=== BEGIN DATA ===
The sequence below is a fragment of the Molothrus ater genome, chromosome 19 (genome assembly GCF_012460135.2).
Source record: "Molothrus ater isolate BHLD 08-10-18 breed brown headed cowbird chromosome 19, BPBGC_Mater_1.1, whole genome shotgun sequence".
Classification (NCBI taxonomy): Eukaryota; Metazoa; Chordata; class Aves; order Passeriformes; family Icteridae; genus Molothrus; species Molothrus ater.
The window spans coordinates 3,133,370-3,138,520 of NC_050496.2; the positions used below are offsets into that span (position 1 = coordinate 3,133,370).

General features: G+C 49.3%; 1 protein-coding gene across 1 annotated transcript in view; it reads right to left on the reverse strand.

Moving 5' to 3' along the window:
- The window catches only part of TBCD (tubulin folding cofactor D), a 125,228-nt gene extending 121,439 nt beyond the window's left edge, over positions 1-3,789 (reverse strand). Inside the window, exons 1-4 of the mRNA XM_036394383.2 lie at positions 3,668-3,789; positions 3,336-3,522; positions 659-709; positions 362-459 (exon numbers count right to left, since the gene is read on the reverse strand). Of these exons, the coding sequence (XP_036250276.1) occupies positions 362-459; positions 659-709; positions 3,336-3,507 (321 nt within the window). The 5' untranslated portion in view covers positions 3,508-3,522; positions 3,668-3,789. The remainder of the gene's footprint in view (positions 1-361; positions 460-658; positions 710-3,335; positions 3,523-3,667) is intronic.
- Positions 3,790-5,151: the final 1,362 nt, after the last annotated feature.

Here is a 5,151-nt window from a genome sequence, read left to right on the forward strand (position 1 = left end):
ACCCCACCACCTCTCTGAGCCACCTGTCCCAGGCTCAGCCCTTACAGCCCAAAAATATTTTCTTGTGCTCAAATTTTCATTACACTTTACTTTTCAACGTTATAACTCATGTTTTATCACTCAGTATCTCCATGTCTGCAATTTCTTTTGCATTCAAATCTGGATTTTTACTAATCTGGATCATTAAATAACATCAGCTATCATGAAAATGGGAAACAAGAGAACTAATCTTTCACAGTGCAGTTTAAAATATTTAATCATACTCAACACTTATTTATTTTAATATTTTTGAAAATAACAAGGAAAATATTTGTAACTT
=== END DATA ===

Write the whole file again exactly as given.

The sequence below is a fragment of the Molothrus ater genome, chromosome 19 (genome assembly GCF_012460135.2).
Source record: "Molothrus ater isolate BHLD 08-10-18 breed brown headed cowbird chromosome 19, BPBGC_Mater_1.1, whole genome shotgun sequence".
Classification (NCBI taxonomy): Eukaryota; Metazoa; Chordata; class Aves; order Passeriformes; family Icteridae; genus Molothrus; species Molothrus ater.
The window spans coordinates 3,133,370-3,138,520 of NC_050496.2; the positions used below are offsets into that span (position 1 = coordinate 3,133,370).

General features: G+C 49.3%; 1 protein-coding gene across 1 annotated transcript in view; it reads right to left on the reverse strand.

Moving 5' to 3' along the window:
- The window catches only part of TBCD (tubulin folding cofactor D), a 125,228-nt gene extending 121,439 nt beyond the window's left edge, over positions 1-3,789 (reverse strand). Inside the window, exons 1-4 of the mRNA XM_036394383.2 lie at positions 3,668-3,789; positions 3,336-3,522; positions 659-709; positions 362-459 (exon numbers count right to left, since the gene is read on the reverse strand). Of these exons, the coding sequence (XP_036250276.1) occupies positions 362-459; positions 659-709; positions 3,336-3,507 (321 nt within the window). The 5' untranslated portion in view covers positions 3,508-3,522; positions 3,668-3,789. The remainder of the gene's footprint in view (positions 1-361; positions 460-658; positions 710-3,335; positions 3,523-3,667) is intronic.
- Positions 3,790-5,151: the final 1,362 nt, after the last annotated feature.

Here is a 5,151-nt window from a genome sequence, read left to right on the forward strand (position 1 = left end):
ACCCCACCACCTCTCTGAGCCACCTGTCCCAGGCTCAGCCCTTACAGCCCAAAAATATTTTCTTGTGCTCAAATTTTCATTACACTTTACTTTTCAACGTTATAACTCATGTTTTATCACTCAGTATCTCCATGTCTGCAATTTCTTTTGCATTCAAATCTGGATTTTTACTAATCTGGATCATTAAATAACATCAGCTATCATGAAAATGGGAAACAAGAGAACTAATCTTTCACAGTGCAGTTTAAAATATTTAATCATACTCAACACTTATTTATTTTAATATTTTTGAAAATAACAAGGAAAATATTTGTAACTT